8. The judge gave a number of reasons why she was not satisfied that the appellant was a gay person. In so doing the judge took the medical evidence into account. In paragraph 46 she said the psychiatrist had concluded that the appellant suffered from post-traumatic stress disorder and depression and that he was not fit to give evidence. The judge also noted that the psychiatrist had accepted his account without question and the report was based almost entirely on what the appellant had told her. There was an element of speculation in the report in terms of what would happen to the appellant should he be returned. The judge did not dispute the fact that the appellant was not fit to give evidence at the hearing saying in paragraph 47 that it was unfortunate but she had to rely on the written evidence which was provided.
9. In paragraph 48 of the decision the judge noted that the appellant claimed he was attacked by four people and the brother of the man he had a relationship with in Pakistan. It was unclear what his parents found out about this. In his interview he was asked at question 62 about when his parents found out that he was gay and he responded, "when the attack happened". He went on to say that that was 25th July 2010. Later in the interview he says that they knew that he had been attacked but it was not until he came to the UK that they knew why he had been attacked. At question 77 he says his family told him that they wanted nothing to do with him after he told them and they told him that he had brought shame on them.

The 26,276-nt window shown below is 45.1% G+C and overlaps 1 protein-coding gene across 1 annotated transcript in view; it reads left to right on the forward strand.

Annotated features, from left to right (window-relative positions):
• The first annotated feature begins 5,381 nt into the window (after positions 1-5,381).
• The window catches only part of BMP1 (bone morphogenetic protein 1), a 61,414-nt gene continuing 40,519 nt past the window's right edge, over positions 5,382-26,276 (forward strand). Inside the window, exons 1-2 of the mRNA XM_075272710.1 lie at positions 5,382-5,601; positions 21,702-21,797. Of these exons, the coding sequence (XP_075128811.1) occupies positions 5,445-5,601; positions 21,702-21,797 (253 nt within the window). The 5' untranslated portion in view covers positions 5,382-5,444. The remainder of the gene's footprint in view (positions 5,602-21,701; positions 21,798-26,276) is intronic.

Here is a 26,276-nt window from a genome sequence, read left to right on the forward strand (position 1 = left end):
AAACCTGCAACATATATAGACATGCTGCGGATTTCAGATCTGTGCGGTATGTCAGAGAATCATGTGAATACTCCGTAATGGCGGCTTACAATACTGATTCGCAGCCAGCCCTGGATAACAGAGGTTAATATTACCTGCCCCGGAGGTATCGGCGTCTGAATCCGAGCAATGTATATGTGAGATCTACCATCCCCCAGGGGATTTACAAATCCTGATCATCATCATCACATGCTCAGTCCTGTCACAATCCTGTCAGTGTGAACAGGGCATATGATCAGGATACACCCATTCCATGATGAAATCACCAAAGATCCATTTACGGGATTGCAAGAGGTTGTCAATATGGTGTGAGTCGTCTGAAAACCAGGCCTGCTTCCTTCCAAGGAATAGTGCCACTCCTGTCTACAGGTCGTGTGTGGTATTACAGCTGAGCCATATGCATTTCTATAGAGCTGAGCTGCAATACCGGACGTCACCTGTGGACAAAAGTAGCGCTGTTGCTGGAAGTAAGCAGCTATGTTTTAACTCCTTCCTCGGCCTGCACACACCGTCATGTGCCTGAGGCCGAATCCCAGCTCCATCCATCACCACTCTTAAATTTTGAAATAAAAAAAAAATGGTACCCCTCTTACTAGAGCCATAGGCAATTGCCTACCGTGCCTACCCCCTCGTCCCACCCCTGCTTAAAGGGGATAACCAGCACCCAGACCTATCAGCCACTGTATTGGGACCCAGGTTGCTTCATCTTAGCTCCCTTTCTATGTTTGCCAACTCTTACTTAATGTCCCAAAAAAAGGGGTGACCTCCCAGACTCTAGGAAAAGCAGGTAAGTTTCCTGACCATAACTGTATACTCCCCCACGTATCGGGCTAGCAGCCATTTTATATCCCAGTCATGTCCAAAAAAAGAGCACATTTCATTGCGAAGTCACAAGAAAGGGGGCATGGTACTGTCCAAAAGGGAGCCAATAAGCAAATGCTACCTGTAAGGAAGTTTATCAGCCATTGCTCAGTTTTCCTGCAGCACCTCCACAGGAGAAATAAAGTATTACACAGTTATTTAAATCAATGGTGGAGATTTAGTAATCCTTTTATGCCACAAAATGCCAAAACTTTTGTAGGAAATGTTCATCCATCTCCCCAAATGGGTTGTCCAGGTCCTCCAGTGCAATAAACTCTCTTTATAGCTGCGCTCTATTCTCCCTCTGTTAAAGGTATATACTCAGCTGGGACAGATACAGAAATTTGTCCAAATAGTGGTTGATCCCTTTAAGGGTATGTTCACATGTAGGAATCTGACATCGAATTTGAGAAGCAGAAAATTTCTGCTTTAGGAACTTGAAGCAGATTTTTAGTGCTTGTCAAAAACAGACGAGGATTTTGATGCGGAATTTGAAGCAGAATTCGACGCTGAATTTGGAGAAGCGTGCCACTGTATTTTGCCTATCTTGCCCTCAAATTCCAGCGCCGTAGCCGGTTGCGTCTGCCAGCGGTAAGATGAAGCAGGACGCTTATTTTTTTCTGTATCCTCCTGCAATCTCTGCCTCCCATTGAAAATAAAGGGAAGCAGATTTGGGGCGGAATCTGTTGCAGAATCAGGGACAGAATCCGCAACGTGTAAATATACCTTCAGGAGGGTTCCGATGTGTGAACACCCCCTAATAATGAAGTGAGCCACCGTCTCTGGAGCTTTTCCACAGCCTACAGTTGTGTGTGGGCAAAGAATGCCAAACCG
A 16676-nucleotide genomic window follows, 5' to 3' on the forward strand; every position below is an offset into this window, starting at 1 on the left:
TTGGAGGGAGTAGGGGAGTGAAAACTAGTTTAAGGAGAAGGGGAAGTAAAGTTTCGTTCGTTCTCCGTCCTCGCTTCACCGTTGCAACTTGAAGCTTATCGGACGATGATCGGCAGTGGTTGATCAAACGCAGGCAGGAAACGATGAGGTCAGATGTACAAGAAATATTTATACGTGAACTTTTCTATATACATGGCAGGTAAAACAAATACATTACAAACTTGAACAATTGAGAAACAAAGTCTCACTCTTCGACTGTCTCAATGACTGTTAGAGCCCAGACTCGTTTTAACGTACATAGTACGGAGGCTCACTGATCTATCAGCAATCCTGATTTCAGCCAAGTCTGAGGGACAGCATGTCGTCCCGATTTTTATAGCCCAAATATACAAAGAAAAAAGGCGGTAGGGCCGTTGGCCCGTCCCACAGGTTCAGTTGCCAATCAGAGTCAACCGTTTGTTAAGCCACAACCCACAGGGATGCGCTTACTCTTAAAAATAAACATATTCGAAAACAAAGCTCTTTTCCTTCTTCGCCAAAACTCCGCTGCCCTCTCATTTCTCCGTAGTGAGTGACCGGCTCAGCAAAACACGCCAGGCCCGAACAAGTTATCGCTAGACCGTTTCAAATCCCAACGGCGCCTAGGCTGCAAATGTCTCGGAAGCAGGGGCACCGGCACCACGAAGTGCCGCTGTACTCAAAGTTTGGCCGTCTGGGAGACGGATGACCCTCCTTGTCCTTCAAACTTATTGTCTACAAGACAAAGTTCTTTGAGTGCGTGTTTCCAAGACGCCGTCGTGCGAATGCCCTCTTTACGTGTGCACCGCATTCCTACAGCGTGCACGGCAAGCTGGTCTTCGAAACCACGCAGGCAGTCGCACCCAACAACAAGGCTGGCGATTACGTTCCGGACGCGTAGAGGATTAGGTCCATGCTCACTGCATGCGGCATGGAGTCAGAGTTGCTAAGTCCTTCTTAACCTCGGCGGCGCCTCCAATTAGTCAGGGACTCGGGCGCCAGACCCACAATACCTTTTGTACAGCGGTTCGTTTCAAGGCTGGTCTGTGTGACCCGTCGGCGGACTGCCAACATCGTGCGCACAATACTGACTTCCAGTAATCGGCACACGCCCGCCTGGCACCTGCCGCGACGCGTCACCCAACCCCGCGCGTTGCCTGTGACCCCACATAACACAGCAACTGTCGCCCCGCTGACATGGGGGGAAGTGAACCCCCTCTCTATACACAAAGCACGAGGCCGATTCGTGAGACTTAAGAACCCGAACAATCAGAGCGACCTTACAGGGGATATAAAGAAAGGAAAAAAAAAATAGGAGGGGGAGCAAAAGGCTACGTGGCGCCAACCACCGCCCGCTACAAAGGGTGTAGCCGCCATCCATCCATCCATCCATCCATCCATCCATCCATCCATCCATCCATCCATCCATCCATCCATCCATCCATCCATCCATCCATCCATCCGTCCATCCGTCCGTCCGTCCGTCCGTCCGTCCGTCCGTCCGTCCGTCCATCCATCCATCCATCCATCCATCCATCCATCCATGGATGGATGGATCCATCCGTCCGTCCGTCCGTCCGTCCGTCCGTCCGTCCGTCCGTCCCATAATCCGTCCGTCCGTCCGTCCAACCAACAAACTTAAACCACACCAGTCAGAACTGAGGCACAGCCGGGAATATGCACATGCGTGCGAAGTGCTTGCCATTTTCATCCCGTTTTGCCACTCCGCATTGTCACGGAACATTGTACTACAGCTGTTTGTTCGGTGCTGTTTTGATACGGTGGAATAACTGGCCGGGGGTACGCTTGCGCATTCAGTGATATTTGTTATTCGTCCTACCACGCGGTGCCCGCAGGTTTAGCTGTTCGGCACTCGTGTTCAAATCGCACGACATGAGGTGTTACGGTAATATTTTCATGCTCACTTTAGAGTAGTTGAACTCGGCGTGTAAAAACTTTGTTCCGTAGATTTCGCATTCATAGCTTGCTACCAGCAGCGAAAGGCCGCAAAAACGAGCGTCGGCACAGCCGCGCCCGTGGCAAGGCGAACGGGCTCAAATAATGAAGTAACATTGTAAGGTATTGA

10. In paragraph 49 the judge found it difficult to believe that the appellant did not tell his father that he had been attacked because he was gay. The appellant also makes a point of saying that people were spreading rumours saying he had had sex with five men and presumably there would be evidence in hospital that he had presented with wounds from a sexual assault. Indeed, at question 83 of the interview he stated he received threats from Pakistan after the incident "when people found out that I was gay ?".